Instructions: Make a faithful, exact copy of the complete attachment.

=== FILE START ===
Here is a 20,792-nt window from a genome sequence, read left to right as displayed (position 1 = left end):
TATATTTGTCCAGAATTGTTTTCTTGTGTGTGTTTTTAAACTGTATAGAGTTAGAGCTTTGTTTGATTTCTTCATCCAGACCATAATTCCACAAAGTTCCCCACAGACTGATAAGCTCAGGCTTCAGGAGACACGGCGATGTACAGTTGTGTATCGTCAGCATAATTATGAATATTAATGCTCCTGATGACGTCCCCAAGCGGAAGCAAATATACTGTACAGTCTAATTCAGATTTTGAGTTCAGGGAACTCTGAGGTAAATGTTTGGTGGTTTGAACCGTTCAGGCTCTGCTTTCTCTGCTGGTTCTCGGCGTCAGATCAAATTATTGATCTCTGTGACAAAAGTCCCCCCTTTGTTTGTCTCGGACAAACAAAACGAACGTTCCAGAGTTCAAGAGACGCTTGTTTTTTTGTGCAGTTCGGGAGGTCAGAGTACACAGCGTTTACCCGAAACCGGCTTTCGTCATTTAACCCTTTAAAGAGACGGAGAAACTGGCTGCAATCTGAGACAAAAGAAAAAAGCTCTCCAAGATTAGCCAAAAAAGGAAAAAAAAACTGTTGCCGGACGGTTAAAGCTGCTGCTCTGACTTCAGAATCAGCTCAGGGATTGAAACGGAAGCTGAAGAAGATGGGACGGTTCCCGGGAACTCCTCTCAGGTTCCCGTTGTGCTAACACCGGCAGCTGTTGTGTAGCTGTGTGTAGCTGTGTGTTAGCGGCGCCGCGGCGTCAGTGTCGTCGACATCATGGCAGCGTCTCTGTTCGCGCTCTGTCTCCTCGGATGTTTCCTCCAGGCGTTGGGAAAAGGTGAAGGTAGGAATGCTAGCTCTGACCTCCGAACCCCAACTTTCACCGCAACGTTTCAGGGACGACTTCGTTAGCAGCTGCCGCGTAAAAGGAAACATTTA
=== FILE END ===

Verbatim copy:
Here is a 20,792-nt window from a genome sequence, read left to right as displayed (position 1 = left end):
TATATTTGTCCAGAATTGTTTTCTTGTGTGTGTTTTTAAACTGTATAGAGTTAGAGCTTTGTTTGATTTCTTCATCCAGACCATAATTCCACAAAGTTCCCCACAGACTGATAAGCTCAGGCTTCAGGAGACACGGCGATGTACAGTTGTGTATCGTCAGCATAATTATGAATATTAATGCTCCTGATGACGTCCCCAAGCGGAAGCAAATATACTGTACAGTCTAATTCAGATTTTGAGTTCAGGGAACTCTGAGGTAAATGTTTGGTGGTTTGAACCGTTCAGGCTCTGCTTTCTCTGCTGGTTCTCGGCGTCAGATCAAATTATTGATCTCTGTGACAAAAGTCCCCCCTTTGTTTGTCTCGGACAAACAAAACGAACGTTCCAGAGTTCAAGAGACGCTTGTTTTTTTGTGCAGTTCGGGAGGTCAGAGTACACAGCGTTTACCCGAAACCGGCTTTCGTCATTTAACCCTTTAAAGAGACGGAGAAACTGGCTGCAATCTGAGACAAAAGAAAAAAGCTCTCCAAGATTAGCCAAAAAAGGAAAAAAAAACTGTTGCCGGACGGTTAAAGCTGCTGCTCTGACTTCAGAATCAGCTCAGGGATTGAAACGGAAGCTGAAGAAGATGGGACGGTTCCCGGGAACTCCTCTCAGGTTCCCGTTGTGCTAACACCGGCAGCTGTTGTGTAGCTGTGTGTAGCTGTGTGTTAGCGGCGCCGCGGCGTCAGTGTCGTCGACATCATGGCAGCGTCTCTGTTCGCGCTCTGTCTCCTCGGATGTTTCCTCCAGGCGTTGGGAAAAGGTGAAGGTAGGAATGCTAGCTCTGACCTCCGAACCCCAACTTTCACCGCAACGTTTCAGGGACGACTTCGTTAGCAGCTGCCGCGTAAAAGGAAACATTTA